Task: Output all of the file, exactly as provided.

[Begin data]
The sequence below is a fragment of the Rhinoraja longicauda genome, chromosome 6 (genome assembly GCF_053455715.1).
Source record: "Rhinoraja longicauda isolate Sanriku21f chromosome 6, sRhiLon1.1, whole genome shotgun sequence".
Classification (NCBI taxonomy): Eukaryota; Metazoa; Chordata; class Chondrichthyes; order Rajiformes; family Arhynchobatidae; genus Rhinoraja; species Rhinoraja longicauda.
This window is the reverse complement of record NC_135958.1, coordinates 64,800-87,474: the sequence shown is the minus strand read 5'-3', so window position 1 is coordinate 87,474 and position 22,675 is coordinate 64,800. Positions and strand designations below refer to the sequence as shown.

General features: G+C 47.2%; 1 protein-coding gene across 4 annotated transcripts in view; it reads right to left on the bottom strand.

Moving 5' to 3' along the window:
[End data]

The sequence below is a fragment of the Rhinoraja longicauda genome, chromosome 6 (genome assembly GCF_053455715.1).
Source record: "Rhinoraja longicauda isolate Sanriku21f chromosome 6, sRhiLon1.1, whole genome shotgun sequence".
Classification (NCBI taxonomy): Eukaryota; Metazoa; Chordata; class Chondrichthyes; order Rajiformes; family Arhynchobatidae; genus Rhinoraja; species Rhinoraja longicauda.
This window is the reverse complement of record NC_135958.1, coordinates 64,800-87,474: the sequence shown is the minus strand read 5'-3', so window position 1 is coordinate 87,474 and position 22,675 is coordinate 64,800. Positions and strand designations below refer to the sequence as shown.

General features: G+C 47.2%; 1 protein-coding gene across 4 annotated transcripts in view; it reads right to left on the bottom strand.

Moving 5' to 3' along the window: